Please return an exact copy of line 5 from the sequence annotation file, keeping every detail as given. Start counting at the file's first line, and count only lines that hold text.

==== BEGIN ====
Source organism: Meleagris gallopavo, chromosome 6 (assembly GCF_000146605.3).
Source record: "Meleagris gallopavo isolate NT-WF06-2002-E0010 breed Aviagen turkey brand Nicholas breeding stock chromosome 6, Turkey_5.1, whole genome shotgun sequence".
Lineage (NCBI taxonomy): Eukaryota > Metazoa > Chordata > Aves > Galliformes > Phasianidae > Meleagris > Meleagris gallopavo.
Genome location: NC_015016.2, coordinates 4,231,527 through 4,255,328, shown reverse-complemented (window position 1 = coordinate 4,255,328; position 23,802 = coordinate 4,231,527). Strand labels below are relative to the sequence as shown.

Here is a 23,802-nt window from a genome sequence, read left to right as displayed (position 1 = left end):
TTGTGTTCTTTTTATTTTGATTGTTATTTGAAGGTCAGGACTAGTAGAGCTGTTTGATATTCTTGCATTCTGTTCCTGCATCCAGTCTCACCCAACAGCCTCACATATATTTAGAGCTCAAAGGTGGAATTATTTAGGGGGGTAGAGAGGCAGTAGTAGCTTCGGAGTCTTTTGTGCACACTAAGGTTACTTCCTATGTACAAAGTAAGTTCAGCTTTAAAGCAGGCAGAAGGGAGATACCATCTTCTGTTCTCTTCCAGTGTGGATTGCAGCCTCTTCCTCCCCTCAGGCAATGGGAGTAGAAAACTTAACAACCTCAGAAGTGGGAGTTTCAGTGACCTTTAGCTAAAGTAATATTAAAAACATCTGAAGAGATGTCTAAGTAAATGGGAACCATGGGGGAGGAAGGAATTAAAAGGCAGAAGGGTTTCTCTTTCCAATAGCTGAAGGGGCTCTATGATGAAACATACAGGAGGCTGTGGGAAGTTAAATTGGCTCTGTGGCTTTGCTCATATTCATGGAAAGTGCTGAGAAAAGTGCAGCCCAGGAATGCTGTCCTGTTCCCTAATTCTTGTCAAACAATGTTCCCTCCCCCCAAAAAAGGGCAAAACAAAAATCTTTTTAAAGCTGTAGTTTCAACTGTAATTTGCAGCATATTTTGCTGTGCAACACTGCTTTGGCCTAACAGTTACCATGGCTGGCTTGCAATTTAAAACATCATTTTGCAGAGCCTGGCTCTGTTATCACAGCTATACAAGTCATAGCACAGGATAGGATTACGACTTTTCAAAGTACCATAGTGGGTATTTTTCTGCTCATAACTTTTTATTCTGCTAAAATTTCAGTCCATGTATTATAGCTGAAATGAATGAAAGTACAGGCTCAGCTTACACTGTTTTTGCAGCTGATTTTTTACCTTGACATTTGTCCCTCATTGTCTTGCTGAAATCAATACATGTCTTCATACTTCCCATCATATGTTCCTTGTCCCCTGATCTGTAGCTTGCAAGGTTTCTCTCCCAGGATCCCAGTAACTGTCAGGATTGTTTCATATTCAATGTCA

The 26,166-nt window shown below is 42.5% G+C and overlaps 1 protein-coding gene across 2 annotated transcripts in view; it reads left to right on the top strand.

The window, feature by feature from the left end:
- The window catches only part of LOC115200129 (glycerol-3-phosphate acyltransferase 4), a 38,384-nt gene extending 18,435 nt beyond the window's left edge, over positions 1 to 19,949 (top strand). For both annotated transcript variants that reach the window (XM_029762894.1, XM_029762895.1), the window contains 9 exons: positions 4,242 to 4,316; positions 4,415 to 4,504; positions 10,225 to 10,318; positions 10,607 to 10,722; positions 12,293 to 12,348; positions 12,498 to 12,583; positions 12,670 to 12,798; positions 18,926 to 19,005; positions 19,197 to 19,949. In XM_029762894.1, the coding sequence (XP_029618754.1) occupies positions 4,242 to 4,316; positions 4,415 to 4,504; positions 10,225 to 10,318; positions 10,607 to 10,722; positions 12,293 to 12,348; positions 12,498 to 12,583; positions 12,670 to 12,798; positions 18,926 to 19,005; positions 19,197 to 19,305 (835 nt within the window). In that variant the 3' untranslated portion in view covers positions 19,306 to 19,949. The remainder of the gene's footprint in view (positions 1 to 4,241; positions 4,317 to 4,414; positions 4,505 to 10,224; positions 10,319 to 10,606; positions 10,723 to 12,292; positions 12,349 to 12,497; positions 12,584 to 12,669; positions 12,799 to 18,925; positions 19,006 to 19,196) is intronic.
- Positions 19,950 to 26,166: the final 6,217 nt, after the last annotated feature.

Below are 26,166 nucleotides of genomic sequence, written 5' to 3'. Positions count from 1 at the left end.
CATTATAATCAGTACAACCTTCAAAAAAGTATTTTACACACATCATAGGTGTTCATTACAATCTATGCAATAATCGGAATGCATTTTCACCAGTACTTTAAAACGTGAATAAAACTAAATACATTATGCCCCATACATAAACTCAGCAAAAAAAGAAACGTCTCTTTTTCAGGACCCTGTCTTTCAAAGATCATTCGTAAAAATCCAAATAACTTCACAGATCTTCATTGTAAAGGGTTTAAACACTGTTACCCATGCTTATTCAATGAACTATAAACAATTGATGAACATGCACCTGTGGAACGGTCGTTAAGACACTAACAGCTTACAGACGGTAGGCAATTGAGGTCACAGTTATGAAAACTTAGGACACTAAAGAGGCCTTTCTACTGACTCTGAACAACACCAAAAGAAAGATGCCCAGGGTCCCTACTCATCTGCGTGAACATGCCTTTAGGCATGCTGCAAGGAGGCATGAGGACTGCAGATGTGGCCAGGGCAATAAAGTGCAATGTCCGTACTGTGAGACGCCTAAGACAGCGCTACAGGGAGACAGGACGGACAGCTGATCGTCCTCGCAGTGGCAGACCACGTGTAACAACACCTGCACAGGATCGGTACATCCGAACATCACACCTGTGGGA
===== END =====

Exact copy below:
Here is a 23,802-nt window from a genome sequence, read left to right as displayed (position 1 = left end):